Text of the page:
May 15, 2013
Re-blogged from http://ihatebreastcancer.wordpress.com/
by Katherine O’Brien
Angelina Jolie’s announcement that she is a carrier of the BRCA1 mutation and her subsequent decision to have a preventive double mastectomy has prompted a lot of discussion.
One question Jolie doesn’t touch on: the Supreme Court is currently determining if human genes can be patented. Myriad owns or licenses two human genes linked to breast and ovarian cancer. If you need BRCA1 or BRCA2 testing, as Jolie did, Mryiad has your fate in their hands. The Supreme Court ruling is expected in June 2013. We’ll look at that issue in a separate post.
In the interim, here are some basic facts about breast and ovarian cancer:
- Most cancer just happens–it’s sporadic vs. hereditary. The majority of people who develop breast cancer didn’t inherit an abnormal breast cancer gene and have no family history. But about five percent of people have a genetic mutation which predisposes them to cancer.
- Two abnormal genes BRCA1 (BReast CAncer gene one) and BRCA2 (BReast CAncer gene two) are associated with a higher lifetime risk of developing breast and/or ovarian cancer. (FYI, I do NOT have this mutation, my cancer is considered sporadic; I may well have some mutation for which there’s currently no test.)
- From the NCI FAQ: A woman who inherits a harmful mutation in BRCA1 or BRCA2 has an increased risk of developing breast and/or ovarian cancer at an early age (before menopause) and often has multiple, close family members who have been diagnosed with these diseases. Harmful BRCA1 mutations may also increase a woman’s risk of developing cervical, uterine,pancreatic, and colon cancer (1, 2). Harmful BRCA2 mutations may additionally increase the risk of pancreatic cancer, stomach cancer, gallbladder and bile duct cancer, and melanoma(3).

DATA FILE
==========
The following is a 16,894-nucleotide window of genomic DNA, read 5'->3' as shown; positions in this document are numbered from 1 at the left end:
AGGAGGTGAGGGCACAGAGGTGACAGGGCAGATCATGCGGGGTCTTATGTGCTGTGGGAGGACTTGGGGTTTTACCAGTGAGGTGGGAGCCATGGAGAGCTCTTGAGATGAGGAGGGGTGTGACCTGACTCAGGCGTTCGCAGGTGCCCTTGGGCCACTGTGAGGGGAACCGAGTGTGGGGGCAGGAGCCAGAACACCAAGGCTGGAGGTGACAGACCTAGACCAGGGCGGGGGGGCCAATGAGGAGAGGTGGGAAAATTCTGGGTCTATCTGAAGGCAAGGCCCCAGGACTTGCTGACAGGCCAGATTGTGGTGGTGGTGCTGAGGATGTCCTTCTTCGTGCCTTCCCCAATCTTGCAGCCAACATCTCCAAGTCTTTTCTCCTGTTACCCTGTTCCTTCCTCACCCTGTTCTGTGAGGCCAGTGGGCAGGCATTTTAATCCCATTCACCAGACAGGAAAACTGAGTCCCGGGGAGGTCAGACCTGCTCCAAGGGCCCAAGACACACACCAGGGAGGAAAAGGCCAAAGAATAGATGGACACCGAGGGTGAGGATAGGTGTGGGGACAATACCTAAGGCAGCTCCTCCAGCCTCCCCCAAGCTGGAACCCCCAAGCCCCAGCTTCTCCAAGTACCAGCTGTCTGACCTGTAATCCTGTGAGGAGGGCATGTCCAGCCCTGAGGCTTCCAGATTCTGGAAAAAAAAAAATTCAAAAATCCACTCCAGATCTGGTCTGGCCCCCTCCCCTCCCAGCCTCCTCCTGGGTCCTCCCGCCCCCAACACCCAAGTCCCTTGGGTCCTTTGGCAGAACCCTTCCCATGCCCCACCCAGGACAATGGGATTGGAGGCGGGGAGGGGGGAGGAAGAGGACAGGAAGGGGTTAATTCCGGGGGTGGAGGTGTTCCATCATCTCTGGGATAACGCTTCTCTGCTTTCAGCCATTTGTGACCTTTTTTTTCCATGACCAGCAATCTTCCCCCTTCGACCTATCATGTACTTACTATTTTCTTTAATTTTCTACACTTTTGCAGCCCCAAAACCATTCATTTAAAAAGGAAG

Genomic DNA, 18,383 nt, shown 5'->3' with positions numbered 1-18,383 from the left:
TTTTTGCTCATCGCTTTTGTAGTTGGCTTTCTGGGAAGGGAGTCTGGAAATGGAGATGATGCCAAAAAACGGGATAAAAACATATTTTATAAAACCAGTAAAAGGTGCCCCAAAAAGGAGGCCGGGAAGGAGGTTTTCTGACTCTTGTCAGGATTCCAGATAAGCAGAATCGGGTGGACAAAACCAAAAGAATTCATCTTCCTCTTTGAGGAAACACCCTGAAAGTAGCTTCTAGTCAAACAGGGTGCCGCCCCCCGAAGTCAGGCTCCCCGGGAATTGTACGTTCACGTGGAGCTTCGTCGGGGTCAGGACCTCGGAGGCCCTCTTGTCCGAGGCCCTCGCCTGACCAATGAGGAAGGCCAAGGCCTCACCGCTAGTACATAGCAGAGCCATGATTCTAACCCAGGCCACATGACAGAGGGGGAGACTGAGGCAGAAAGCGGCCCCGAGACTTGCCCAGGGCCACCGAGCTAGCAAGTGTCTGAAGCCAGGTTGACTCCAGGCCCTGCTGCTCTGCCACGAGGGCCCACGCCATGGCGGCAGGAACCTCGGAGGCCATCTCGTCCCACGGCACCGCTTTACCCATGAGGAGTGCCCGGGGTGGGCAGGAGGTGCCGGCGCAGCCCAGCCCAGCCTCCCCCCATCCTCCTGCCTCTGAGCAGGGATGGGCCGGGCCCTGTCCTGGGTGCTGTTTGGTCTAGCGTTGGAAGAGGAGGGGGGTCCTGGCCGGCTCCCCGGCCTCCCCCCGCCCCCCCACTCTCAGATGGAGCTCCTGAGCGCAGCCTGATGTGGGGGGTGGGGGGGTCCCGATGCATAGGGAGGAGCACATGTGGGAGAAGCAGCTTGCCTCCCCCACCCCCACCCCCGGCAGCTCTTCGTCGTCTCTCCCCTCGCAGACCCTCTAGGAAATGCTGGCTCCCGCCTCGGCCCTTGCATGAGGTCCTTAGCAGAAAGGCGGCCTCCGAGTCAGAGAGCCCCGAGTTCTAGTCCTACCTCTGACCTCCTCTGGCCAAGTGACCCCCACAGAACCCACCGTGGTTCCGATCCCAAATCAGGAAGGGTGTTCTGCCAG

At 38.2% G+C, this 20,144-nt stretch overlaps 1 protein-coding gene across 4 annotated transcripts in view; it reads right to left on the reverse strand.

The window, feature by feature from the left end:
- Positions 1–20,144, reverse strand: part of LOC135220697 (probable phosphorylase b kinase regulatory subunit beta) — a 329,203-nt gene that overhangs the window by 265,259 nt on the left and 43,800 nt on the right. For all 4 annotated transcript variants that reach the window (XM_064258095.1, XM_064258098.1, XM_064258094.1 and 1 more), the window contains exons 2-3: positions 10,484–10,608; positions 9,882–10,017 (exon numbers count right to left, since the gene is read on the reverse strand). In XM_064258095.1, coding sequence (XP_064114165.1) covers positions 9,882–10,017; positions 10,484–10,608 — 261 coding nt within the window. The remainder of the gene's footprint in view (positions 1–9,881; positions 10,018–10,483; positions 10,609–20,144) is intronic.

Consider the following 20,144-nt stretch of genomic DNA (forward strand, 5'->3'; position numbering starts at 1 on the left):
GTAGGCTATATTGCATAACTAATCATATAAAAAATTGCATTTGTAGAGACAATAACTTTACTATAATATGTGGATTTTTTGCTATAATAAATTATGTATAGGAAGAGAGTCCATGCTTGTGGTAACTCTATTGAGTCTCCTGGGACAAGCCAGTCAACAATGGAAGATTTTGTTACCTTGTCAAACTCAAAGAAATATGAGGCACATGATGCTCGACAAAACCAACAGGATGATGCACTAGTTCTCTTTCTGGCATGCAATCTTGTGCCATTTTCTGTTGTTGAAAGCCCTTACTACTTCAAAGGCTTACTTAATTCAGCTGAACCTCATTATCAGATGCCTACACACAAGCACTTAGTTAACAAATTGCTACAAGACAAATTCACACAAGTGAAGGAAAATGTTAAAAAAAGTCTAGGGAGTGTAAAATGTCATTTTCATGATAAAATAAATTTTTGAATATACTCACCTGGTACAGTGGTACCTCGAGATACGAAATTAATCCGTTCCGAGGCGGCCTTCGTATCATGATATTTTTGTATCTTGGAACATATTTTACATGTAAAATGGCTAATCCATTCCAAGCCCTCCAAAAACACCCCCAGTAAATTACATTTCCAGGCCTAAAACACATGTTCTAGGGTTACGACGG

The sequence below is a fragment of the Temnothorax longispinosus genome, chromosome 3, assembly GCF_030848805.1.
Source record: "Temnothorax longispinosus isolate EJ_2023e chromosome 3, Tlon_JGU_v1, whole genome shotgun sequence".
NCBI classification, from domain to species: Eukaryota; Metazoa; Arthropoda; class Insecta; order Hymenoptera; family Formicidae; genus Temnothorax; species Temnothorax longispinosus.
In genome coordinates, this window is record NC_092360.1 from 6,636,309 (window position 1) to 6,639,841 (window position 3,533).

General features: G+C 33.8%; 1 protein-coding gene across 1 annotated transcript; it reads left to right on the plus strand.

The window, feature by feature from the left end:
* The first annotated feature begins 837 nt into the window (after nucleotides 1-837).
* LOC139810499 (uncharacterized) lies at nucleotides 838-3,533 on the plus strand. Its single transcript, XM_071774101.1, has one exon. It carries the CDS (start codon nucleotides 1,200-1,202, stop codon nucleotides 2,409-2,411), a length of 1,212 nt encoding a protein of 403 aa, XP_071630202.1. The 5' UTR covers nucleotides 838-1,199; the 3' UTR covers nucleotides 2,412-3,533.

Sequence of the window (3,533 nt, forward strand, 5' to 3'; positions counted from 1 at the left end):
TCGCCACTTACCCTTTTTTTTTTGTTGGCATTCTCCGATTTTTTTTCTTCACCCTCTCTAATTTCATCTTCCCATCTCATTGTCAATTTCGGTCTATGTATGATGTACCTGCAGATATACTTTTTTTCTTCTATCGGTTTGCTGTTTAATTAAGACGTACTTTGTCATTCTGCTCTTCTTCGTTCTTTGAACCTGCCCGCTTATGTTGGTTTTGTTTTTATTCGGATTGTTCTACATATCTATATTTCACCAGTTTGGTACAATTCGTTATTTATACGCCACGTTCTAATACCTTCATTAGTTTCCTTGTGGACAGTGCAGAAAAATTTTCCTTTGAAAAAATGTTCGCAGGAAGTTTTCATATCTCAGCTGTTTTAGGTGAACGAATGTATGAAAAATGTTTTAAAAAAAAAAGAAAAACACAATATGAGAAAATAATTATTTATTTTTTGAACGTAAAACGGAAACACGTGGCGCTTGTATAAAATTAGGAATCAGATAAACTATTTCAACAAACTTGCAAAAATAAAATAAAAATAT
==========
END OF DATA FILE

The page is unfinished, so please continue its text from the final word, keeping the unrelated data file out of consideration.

- All of us have BRCA1 and BRCA2 genes according to BreastCancer.org: ” The function of the BRCA genes is to repair cell damage and keep breast cells growing normally. But when these genes contain abnormalities or mutations that are passed from generation to generation, the genes don’t function normally and breast cancer risk increases. Abnormal BRCA1 and BRCA2 genes may account for up to 10% of all breast cancers, or 1 out of every 10 cases.”
- Ashkenazi (Eastern European) Jews are 10 times more likely to have mutations in BRCA1 and BRCA 2 genes than the general population. Approximately 2.65 percent of the Ashkenazi Jewish population has a mutation in these genes, while only 0.2 percent of the general population carries these mutations.
- Note that most U.S. Jews are Ashkenazi (their ancestors came from Eastern Europe) vs. Sephardic (their ancestors came from Spain, Portugal, North Africa and the Middle East).
- Having an abnormal BRCA1 or BRCA2 gene doesn’t mean you will be diagnosed with breast cancer: Only seven percent of breast cancers in Ashkenazi women are caused by alterations in BRCA1 and BRCA2 (See www.genome.gov/10000507.)
Perils of ill-informed celebrity spokespeople (kudos to Jolie):
“Sweet Valley High” ghostwriter explores her family’s history of ovarian and breast cancer:
My experience with BRCA1 and BRCA2 testing: